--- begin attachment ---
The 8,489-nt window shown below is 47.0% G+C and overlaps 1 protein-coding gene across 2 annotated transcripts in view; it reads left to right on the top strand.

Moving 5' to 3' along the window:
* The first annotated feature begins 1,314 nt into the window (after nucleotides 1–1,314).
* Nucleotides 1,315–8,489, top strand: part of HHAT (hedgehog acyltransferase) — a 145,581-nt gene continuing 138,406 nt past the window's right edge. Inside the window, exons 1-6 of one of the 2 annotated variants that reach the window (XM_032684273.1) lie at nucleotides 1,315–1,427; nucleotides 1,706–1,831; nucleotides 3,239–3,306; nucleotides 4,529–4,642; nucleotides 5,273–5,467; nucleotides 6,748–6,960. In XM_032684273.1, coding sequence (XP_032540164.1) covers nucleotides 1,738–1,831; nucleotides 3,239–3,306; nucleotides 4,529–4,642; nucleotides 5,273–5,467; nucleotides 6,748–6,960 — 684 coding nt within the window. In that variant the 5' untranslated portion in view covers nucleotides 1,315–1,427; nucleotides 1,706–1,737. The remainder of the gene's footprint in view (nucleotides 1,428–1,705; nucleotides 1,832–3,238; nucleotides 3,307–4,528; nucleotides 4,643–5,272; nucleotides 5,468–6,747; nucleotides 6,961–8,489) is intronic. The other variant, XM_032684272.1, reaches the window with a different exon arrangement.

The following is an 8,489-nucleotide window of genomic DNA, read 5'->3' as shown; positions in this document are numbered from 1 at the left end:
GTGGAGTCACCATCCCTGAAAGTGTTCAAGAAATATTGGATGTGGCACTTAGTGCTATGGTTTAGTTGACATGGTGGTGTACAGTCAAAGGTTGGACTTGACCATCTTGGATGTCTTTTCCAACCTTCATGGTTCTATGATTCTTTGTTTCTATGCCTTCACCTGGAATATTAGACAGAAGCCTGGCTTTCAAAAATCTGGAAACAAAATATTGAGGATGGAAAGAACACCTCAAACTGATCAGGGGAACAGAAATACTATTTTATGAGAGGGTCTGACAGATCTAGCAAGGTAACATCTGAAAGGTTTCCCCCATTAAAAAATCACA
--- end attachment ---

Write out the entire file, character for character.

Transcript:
The 8,489-nt window shown below is 47.0% G+C and overlaps 1 protein-coding gene across 2 annotated transcripts in view; it reads left to right on the top strand.

Moving 5' to 3' along the window:
* The first annotated feature begins 1,314 nt into the window (after nucleotides 1–1,314).
* Nucleotides 1,315–8,489, top strand: part of HHAT (hedgehog acyltransferase) — a 145,581-nt gene continuing 138,406 nt past the window's right edge. Inside the window, exons 1-6 of one of the 2 annotated variants that reach the window (XM_032684273.1) lie at nucleotides 1,315–1,427; nucleotides 1,706–1,831; nucleotides 3,239–3,306; nucleotides 4,529–4,642; nucleotides 5,273–5,467; nucleotides 6,748–6,960. In XM_032684273.1, coding sequence (XP_032540164.1) covers nucleotides 1,738–1,831; nucleotides 3,239–3,306; nucleotides 4,529–4,642; nucleotides 5,273–5,467; nucleotides 6,748–6,960 — 684 coding nt within the window. In that variant the 5' untranslated portion in view covers nucleotides 1,315–1,427; nucleotides 1,706–1,737. The remainder of the gene's footprint in view (nucleotides 1,428–1,705; nucleotides 1,832–3,238; nucleotides 3,307–4,528; nucleotides 4,643–5,272; nucleotides 5,468–6,747; nucleotides 6,961–8,489) is intronic. The other variant, XM_032684272.1, reaches the window with a different exon arrangement.

The following is an 8,489-nucleotide window of genomic DNA, read 5'->3' as shown; positions in this document are numbered from 1 at the left end:
GTGGAGTCACCATCCCTGAAAGTGTTCAAGAAATATTGGATGTGGCACTTAGTGCTATGGTTTAGTTGACATGGTGGTGTACAGTCAAAGGTTGGACTTGACCATCTTGGATGTCTTTTCCAACCTTCATGGTTCTATGATTCTTTGTTTCTATGCCTTCACCTGGAATATTAGACAGAAGCCTGGCTTTCAAAAATCTGGAAACAAAATATTGAGGATGGAAAGAACACCTCAAACTGATCAGGGGAACAGAAATACTATTTTATGAGAGGGTCTGACAGATCTAGCAAGGTAACATCTGAAAGGTTTCCCCCATTAAAAAATCACA